And:

Yesterday, Cheney and his minions used the UK Telegraph to warn Iran about the potential for an Israeli airstrike coming through Iraqi airspace. Today, the Pentagon responded in the Times of London

…It looks like we need to start reading the British papers each morning before we read our own. They are getting all the scoops and propaganda now.

In August 2007, I wrote:

The idea that a document might exist that simultaneously proved an Iraq connection to 9/11 and that Niger diverted uranium to Saddam…coming in December 2003 (right before Patrick Fitzgerald was appointed to investigate l’affaire Plame) was rightly regarded with extreme skepticism in the American press. Only Dick Cheney’s personal stenographer, William Safire, was dishonest enough to give it credence…

…Michael Isikoff and Mark Hosenball quickly debunked the memo and it is largely forgotten. But Cheney did not forget, and Allawi got a promotion to his interim Prime Minister position. He quickly worked to set up an internal security service that relied heavily on former Ba’athists and made himself immensely unpopular among both Sunni and Shi’a by approving the American attacks on both Najaf and Falluja.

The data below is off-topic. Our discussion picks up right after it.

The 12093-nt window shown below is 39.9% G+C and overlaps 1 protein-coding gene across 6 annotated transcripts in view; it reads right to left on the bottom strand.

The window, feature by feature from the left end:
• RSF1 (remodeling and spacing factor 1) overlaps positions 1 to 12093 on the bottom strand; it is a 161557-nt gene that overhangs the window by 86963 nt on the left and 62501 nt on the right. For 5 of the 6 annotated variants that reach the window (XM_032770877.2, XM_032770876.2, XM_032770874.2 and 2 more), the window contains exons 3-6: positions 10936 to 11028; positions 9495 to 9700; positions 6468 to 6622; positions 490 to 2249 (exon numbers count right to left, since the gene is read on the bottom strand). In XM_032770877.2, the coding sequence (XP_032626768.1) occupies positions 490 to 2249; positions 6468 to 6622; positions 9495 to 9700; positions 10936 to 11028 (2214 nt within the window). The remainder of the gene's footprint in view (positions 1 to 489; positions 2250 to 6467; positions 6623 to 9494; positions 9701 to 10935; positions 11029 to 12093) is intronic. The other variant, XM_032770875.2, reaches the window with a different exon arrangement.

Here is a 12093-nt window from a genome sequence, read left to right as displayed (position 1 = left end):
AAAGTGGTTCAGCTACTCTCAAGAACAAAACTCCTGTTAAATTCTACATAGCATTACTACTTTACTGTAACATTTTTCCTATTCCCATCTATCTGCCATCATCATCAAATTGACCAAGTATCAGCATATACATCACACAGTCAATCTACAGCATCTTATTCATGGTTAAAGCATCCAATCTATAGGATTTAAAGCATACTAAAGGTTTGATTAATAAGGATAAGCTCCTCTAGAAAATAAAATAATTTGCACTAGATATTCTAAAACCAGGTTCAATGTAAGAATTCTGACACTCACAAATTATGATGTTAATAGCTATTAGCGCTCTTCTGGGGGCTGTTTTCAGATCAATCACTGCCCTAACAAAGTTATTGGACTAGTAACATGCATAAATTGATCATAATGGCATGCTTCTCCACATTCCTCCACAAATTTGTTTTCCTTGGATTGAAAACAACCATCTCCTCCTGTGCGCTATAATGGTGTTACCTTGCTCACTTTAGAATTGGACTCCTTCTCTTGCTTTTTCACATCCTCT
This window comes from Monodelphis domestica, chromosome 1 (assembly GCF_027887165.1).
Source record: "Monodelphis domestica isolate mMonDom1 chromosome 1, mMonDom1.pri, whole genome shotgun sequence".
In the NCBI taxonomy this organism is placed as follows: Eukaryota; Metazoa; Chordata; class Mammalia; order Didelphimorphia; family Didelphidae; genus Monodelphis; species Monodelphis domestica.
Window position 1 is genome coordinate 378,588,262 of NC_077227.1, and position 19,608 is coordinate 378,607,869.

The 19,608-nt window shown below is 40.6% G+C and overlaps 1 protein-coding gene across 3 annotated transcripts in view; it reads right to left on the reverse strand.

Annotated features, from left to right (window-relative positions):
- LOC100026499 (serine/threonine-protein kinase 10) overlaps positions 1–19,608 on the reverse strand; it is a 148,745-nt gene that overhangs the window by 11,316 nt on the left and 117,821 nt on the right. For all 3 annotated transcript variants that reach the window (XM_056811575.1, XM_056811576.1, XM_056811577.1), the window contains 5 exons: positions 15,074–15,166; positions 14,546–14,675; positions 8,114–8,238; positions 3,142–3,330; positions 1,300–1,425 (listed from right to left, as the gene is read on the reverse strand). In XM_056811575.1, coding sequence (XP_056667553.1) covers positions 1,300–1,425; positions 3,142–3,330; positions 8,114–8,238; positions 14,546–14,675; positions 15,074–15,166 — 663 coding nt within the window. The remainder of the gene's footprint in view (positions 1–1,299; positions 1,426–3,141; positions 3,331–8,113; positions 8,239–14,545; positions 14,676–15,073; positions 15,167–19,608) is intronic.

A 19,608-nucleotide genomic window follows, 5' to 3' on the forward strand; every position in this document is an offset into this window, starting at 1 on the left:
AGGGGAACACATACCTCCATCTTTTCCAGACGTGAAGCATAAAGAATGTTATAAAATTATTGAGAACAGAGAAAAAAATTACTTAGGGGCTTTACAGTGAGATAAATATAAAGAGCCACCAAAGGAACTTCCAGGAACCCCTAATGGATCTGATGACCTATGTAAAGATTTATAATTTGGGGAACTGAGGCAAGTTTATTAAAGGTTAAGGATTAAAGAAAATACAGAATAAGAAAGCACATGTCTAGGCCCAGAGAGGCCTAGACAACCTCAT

So, as you might suspect, I am hardly surprised to learn that Suskind has unearthed proof that the Dec. 14, 2003 was a forgery. What’s surprising is that he managed to obtain a copy (or at least a description) of a White House memo authorizing the forgery.

A new book by the author Ron Suskind claims that the White House ordered the CIA to forge a back-dated, handwritten letter from the head of Iraqi intelligence to Saddam Hussein.

Suskind writes in “The Way of the World,” to be published Tuesday, that the alleged forgery – adamantly denied by the White House – was designed to portray a false link between Hussein’s regime and al Qaeda as a justification for the Iraq war…

…Suskind writes in his new book that the order to create the letter was written on “creamy White House stationery.” The book suggests that the letter was subsequently created by the CIA and delivered to Iraq, but does not say how.

It’s now obvious that the CIA passed the forgery on to Ayad Allawi’s Iraqi National Accord (INA), who then leaked it to Con Coughlin. Coughlin was then interviewed on Meet the Press the same day that his article appeared (transcript here). The big story of the day was the capture of Saddam Hussein and Tom Brokaw basically co-hosted the show with Tim Russert. Here’s Brokaw taking time out from the Capture of Saddam to ask Coughlin about his article in the UK Telegraph:

Brokaw: And tell us about the article that you have today in the Sunday Telegraph about Mohamed Atta and any connections that he may have had to the Iraqi regime of Saddam Hussein.